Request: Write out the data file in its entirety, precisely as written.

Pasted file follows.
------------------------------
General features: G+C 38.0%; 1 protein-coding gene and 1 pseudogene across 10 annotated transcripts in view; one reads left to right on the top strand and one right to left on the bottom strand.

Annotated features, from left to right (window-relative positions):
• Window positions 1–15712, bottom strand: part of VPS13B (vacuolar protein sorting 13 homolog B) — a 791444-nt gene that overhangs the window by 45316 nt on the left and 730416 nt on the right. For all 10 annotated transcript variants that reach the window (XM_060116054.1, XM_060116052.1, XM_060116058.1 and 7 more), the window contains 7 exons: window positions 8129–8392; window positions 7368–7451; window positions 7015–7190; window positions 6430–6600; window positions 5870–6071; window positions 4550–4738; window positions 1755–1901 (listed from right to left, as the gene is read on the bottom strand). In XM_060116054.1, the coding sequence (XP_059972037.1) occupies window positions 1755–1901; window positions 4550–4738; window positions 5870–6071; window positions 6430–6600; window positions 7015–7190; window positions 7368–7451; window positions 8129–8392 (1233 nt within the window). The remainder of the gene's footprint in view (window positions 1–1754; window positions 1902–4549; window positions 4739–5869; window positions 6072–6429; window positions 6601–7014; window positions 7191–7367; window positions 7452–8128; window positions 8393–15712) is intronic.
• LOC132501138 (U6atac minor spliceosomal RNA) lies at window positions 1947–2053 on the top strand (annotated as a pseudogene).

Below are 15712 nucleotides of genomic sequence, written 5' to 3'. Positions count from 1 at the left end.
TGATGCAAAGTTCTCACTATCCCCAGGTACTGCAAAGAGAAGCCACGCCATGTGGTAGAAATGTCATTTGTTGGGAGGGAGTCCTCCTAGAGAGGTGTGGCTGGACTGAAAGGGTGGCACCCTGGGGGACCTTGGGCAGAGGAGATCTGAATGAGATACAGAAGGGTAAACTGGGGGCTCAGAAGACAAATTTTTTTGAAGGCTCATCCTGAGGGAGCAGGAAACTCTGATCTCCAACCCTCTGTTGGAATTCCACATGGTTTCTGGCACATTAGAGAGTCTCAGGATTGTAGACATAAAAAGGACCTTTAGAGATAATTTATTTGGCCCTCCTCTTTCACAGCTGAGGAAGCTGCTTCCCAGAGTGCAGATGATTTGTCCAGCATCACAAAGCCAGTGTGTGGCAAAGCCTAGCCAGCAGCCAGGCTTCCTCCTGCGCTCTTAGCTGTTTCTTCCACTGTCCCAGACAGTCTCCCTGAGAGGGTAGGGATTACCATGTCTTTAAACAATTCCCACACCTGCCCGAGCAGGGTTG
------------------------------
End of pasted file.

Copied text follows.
General features: G+C 38.0%; 1 protein-coding gene and 1 pseudogene across 10 annotated transcripts in view; one reads left to right on the top strand and one right to left on the bottom strand.

Annotated features, from left to right (window-relative positions):
• Window positions 1–15712, bottom strand: part of VPS13B (vacuolar protein sorting 13 homolog B) — a 791444-nt gene that overhangs the window by 45316 nt on the left and 730416 nt on the right. For all 10 annotated transcript variants that reach the window (XM_060116054.1, XM_060116052.1, XM_060116058.1 and 7 more), the window contains 7 exons: window positions 8129–8392; window positions 7368–7451; window positions 7015–7190; window positions 6430–6600; window positions 5870–6071; window positions 4550–4738; window positions 1755–1901 (listed from right to left, as the gene is read on the bottom strand). In XM_060116054.1, the coding sequence (XP_059972037.1) occupies window positions 1755–1901; window positions 4550–4738; window positions 5870–6071; window positions 6430–6600; window positions 7015–7190; window positions 7368–7451; window positions 8129–8392 (1233 nt within the window). The remainder of the gene's footprint in view (window positions 1–1754; window positions 1902–4549; window positions 4739–5869; window positions 6072–6429; window positions 6601–7014; window positions 7191–7367; window positions 7452–8128; window positions 8393–15712) is intronic.
• LOC132501138 (U6atac minor spliceosomal RNA) lies at window positions 1947–2053 on the top strand (annotated as a pseudogene).

Below are 15712 nucleotides of genomic sequence, written 5' to 3'. Positions count from 1 at the left end.
TGATGCAAAGTTCTCACTATCCCCAGGTACTGCAAAGAGAAGCCACGCCATGTGGTAGAAATGTCATTTGTTGGGAGGGAGTCCTCCTAGAGAGGTGTGGCTGGACTGAAAGGGTGGCACCCTGGGGGACCTTGGGCAGAGGAGATCTGAATGAGATACAGAAGGGTAAACTGGGGGCTCAGAAGACAAATTTTTTTGAAGGCTCATCCTGAGGGAGCAGGAAACTCTGATCTCCAACCCTCTGTTGGAATTCCACATGGTTTCTGGCACATTAGAGAGTCTCAGGATTGTAGACATAAAAAGGACCTTTAGAGATAATTTATTTGGCCCTCCTCTTTCACAGCTGAGGAAGCTGCTTCCCAGAGTGCAGATGATTTGTCCAGCATCACAAAGCCAGTGTGTGGCAAAGCCTAGCCAGCAGCCAGGCTTCCTCCTGCGCTCTTAGCTGTTTCTTCCACTGTCCCAGACAGTCTCCCTGAGAGGGTAGGGATTACCATGTCTTTAAACAATTCCCACACCTGCCCGAGCAGGGTTG